Toll in US storm increases to 13

WATCH: Weather Channel Reporter Caught Allegedly Dramatizing Hurricane Winds, Gets Slammed Online

WATCH: Weather Channel Reporter Caught Allegedly Dramatizing Hurricane Winds, Gets Slammed Online

In a separate briefing, Steve Goldstein of the National Oceanic and Atmospheric Administration (NOAA) said some areas have already received two feet of rain and could expect up to 20 inches more as the system moved "slowly, almost stationary" over eastern North Carolina.

Tropical Storm Florence hit the U.S. mid-Atlantic coast on Friday, triggering unsafe flooding, knocking out power in almost 900,000 homes and businesses, and causing at least eight deaths. The storm was expected to move across parts of southeastern North Carolina and eastern SC on Friday and Saturday, then head north over the western Carolinas and central Appalachian Mountains early next week, the NHC said.

"The fact is this storm is deadly and we know we are days away from an ending", Gov Cooper said.

When Florence started battering eastern North Carolina, the Neuse and Trent rivers began to swell. Dozens more were rescued from a collapsed motel.

A spokesperson for the ABC affiliate said roads around the building were flooding.

Almost 814,000 homes in North Carolina and 170,000 in SC are without power.

The dead included a mother and baby killed by a falling tree in Wilmington, North Carolina.

U.S. media later said a man in Lenoir County died after heavy winds knocked him down as he tried to check on his dogs.

Rivers are swelling toward record levels, forecasters now warn, and thousands of people have been ordered to evacuate for fear that the next few days could bring the most destructive round of flooding in North Carolina history.

"It's hard to believe it's going to get that high", says Elizabeth Machado, who came to the bridge to check on the river.

"The flood danger from this storm is more immediate today than when it made landfall 24 hours ago", North Carolina Governor Roy Cooper said on Saturday.

The storm is still leaving a path of destruction across the two states, despite its top sustained wind speeds weakening to 72km/h.


There is really nowhere for the water to go. With Florence, it'll be the same amount of rainfall in three days.

Forecasters say the center of the eye of Florence has made landfall near Wrightsville, North Carolina.

In a subsequent settlement with federal regulators, Duke agreed to plead guilty to nine Clean Water Act violations and pay $102 million in fines and restitution for illegally discharging pollution from coal-ash dumps at five North Carolina power plants.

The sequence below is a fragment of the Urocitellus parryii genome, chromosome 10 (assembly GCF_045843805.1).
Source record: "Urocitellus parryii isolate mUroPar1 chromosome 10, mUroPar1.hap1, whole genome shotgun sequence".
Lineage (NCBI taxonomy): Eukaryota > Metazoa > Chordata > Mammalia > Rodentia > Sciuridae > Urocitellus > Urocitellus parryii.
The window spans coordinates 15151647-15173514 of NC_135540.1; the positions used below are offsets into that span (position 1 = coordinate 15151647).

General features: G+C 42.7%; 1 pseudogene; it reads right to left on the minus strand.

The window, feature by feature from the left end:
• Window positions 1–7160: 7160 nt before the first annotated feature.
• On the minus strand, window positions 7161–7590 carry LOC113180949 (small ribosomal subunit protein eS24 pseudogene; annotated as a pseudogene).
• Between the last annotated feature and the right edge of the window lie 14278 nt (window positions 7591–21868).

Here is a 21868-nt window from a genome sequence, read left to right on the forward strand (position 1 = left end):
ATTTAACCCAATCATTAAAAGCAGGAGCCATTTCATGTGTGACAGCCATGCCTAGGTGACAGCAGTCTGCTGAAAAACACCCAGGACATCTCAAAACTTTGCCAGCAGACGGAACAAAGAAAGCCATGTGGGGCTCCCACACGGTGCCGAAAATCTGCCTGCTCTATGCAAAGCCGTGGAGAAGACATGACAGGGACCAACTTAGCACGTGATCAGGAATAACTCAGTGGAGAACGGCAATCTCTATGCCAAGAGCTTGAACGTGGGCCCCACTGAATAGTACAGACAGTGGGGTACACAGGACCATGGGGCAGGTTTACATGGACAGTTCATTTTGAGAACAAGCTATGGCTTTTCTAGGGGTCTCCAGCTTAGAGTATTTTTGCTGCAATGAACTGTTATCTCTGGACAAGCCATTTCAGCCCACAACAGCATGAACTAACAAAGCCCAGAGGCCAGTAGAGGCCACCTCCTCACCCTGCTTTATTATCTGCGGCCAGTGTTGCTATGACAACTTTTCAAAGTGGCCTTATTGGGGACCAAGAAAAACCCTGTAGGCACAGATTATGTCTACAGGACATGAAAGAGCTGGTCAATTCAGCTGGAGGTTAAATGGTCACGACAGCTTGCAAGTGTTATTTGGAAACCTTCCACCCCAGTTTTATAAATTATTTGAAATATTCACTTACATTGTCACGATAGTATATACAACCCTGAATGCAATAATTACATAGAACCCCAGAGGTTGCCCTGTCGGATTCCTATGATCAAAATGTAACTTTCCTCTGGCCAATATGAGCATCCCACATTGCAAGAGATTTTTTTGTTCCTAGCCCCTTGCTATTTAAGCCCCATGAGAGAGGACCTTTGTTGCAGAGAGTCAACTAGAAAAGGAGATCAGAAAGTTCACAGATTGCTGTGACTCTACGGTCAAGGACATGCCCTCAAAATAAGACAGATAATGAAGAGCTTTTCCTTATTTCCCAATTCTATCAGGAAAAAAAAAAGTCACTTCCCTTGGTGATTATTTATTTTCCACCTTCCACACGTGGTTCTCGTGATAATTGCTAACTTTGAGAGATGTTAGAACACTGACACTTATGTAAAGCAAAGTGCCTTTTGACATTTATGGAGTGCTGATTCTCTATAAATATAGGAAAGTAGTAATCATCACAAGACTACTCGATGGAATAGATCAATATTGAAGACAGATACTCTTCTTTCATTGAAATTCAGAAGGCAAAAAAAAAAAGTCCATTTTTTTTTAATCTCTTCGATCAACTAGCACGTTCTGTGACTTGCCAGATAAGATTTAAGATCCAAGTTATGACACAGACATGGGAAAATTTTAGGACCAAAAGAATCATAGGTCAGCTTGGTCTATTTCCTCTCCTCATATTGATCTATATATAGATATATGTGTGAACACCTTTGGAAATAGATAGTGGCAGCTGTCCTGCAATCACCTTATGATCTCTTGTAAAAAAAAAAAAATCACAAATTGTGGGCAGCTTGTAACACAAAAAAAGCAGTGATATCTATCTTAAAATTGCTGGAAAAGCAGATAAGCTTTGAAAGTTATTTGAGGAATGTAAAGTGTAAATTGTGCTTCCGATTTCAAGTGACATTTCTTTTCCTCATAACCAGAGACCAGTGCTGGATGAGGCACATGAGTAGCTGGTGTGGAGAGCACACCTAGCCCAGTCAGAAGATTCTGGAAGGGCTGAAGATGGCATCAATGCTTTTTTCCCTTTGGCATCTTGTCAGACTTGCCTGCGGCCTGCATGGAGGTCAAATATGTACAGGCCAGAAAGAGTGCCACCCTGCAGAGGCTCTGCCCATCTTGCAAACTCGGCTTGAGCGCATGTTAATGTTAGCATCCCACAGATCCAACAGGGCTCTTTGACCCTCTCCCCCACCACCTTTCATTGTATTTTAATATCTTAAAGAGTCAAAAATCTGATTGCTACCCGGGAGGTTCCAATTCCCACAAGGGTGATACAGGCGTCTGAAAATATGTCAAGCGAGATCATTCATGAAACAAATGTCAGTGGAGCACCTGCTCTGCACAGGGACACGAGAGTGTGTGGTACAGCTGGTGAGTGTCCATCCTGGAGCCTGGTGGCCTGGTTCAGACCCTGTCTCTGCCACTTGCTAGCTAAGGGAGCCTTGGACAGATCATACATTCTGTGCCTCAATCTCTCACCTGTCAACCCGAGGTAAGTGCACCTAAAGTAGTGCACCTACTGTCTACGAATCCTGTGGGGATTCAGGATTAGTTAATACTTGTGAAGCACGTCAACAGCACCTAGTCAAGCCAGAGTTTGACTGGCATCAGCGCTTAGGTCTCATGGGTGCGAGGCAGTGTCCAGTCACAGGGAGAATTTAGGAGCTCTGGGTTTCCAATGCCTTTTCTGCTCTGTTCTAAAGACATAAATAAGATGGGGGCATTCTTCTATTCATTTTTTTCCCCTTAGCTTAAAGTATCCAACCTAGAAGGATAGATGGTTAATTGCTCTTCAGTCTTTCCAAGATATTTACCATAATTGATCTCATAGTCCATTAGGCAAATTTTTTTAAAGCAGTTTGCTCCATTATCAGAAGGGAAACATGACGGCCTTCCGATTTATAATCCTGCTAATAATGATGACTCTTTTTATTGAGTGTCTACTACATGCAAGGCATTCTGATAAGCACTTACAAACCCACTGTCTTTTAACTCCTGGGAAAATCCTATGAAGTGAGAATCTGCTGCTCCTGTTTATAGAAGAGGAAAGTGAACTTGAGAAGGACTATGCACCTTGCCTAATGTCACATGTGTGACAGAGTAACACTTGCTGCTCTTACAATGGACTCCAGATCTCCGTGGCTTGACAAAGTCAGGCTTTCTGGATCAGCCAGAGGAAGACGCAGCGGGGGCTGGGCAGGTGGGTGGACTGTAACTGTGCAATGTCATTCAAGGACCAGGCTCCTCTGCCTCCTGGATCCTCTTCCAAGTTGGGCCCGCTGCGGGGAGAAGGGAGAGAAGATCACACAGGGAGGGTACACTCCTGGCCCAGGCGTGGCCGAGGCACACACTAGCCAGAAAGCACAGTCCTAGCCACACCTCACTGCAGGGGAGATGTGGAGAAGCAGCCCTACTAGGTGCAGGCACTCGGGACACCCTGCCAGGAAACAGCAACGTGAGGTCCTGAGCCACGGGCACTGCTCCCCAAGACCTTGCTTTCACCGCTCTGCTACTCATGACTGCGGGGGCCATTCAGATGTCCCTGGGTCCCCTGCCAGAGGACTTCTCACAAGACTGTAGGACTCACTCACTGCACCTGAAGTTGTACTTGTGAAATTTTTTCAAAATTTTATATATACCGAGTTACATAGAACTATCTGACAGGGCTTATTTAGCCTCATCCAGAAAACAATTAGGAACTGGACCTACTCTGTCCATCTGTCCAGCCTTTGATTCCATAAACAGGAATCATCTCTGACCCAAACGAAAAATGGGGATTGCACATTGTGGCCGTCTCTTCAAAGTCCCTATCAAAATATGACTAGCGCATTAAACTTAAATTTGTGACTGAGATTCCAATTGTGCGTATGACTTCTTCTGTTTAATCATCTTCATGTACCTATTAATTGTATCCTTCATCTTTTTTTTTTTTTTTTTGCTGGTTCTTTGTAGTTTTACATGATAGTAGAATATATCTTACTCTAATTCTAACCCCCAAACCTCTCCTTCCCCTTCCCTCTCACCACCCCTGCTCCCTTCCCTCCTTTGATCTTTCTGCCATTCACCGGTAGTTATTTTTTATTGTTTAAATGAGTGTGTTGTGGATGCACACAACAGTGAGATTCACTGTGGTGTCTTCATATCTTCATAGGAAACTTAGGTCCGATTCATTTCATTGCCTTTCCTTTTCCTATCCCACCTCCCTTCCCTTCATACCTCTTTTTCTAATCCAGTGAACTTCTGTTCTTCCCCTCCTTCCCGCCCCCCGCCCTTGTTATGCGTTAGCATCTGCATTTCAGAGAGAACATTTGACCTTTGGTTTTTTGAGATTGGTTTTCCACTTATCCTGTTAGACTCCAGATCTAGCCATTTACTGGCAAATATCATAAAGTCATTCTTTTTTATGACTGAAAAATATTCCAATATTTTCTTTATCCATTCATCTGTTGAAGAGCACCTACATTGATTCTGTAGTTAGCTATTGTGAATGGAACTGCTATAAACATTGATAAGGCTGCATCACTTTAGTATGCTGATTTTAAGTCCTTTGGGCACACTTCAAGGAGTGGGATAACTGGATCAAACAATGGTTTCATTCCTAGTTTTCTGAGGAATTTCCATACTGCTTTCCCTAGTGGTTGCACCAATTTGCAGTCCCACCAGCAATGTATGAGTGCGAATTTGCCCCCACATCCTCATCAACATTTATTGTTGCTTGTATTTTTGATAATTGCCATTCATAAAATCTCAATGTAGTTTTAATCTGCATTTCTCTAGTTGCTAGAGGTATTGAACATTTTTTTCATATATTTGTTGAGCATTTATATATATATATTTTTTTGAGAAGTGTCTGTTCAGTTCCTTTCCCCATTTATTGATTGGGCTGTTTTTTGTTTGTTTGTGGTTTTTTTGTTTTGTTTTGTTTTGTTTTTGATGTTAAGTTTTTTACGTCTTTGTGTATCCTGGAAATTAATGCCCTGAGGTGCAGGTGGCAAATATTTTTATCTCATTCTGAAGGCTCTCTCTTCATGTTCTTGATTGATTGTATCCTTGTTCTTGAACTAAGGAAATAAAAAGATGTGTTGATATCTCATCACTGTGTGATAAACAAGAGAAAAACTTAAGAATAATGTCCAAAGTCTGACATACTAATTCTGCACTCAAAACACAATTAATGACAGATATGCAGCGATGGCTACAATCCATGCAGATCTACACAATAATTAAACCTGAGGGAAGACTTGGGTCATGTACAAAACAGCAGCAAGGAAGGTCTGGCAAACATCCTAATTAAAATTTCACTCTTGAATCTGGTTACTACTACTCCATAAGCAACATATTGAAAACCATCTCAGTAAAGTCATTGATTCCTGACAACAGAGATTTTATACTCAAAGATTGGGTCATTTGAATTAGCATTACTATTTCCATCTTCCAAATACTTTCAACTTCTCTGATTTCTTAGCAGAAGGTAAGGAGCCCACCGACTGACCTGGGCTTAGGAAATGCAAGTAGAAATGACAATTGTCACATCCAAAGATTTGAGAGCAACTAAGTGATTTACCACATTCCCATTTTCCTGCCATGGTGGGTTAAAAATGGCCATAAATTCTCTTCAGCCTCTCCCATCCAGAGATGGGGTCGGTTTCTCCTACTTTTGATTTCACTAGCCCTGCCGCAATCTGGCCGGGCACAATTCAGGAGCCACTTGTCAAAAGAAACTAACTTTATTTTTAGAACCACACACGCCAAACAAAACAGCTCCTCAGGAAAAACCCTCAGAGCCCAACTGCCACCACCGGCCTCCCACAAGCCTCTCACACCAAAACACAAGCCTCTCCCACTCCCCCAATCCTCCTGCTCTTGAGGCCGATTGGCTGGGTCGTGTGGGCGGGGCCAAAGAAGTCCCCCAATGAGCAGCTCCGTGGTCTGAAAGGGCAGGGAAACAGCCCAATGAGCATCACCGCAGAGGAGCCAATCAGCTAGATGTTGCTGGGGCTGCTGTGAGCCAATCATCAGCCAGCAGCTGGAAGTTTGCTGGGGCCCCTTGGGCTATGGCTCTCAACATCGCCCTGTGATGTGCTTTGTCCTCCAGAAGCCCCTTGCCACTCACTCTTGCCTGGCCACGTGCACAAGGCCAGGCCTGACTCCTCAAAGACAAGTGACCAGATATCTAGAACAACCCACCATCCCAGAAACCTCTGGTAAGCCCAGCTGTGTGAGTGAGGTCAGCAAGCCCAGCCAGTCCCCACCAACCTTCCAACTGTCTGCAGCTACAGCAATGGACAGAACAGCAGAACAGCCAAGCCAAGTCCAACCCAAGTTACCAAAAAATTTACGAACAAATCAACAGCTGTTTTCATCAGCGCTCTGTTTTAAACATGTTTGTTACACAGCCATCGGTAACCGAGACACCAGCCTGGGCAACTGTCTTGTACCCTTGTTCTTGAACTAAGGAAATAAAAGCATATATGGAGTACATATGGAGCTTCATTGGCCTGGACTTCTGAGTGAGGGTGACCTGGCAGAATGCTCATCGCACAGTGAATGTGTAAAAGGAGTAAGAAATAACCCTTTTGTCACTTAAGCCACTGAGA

Cline said July was the wettest ever in that part of North Carolina, and the water table rose 21 inches higher than normal.

Tropical Storm Florence dumped "epic" amounts of rain on North and SC as it trudged inland on Saturday, triggering risky flooding, knocking out power in almost 900,000 homes and businesses, and causing at least eight deaths.

Authorities warned, too, of the threat of mudslides and the risk of an environmental disaster from floodwaters washing over industrial waste sites and hog farms.

At one point, the 350-mile-wide but slow-moving storm packed winds so fierce that "CBS Evening News" anchor Jeff Glor almost lost contact with CBS News' New York studio during the morning broadcast.

Evacuation orders have been lifted in several coastal SC counties as Florence continues to dump rain on the state. That's enough to fill the Chesapeake Bay or cover the entire state of Texas with almost 4 inches (10 centimetres) of water, he calculated.

And there could be 10 inches (25 cm) in south-western Virginia.

More than 22,600 people in North Carolina were housed in 150 shelters statewide, including schools, churches and Wake Forest University's basketball arena.

Wind speeds are kicking up far from the coast in central SC as Hurricane Florence slowly makes its way along the coast.

Stream gauges across the region showed water levels rising steadily, with forecasts calling for rivers to crest Sunday and Monday at or near record levels: The Little River, the Cape Fear, the Lumber, the Neuse, the Waccamaw and the Pee Dee were all projected to burst their banks, possibly flooding nearby communities. "I think we're OK". "You may need to move up to the second story, or to your attic, but WE ARE COMING TO GET YOU". Eventually, a volunteer rescue team from IN arrived with a boat and rescued them.

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